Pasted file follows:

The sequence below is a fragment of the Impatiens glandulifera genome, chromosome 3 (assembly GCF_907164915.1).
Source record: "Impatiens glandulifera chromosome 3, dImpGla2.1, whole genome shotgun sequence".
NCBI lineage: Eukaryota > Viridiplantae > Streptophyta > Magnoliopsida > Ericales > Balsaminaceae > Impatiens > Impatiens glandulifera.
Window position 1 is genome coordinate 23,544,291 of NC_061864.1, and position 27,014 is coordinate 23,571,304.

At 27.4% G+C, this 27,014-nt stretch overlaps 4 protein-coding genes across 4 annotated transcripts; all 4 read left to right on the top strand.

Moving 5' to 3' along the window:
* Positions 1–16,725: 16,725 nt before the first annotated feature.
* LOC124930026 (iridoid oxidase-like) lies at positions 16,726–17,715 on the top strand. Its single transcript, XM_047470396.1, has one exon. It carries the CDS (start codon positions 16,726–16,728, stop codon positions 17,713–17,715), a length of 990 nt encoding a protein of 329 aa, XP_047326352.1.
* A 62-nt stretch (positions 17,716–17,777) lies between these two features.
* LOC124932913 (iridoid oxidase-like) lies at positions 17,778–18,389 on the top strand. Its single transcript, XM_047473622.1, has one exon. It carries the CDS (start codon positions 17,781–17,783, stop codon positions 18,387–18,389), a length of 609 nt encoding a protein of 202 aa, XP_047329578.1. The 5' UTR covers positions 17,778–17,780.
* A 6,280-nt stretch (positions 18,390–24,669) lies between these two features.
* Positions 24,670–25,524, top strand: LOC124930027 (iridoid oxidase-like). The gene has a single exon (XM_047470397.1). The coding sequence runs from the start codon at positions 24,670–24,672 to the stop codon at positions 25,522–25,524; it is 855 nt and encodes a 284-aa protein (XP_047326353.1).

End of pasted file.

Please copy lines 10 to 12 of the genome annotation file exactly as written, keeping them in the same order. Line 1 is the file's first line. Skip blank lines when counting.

* LOC124932913 (iridoid oxidase-like) lies at positions 17,778–18,389 on the top strand. Its single transcript, XM_047473622.1, has one exon. It carries the CDS (start codon positions 17,781–17,783, stop codon positions 18,387–18,389), a length of 609 nt encoding a protein of 202 aa, XP_047329578.1. The 5' UTR covers positions 17,778–17,780.
* A 6,280-nt stretch (positions 18,390–24,669) lies between these two features.
* Positions 24,670–25,524, top strand: LOC124930027 (iridoid oxidase-like). The gene has a single exon (XM_047470397.1). The coding sequence runs from the start codon at positions 24,670–24,672 to the stop codon at positions 25,522–25,524; it is 855 nt and encodes a 284-aa protein (XP_047326353.1).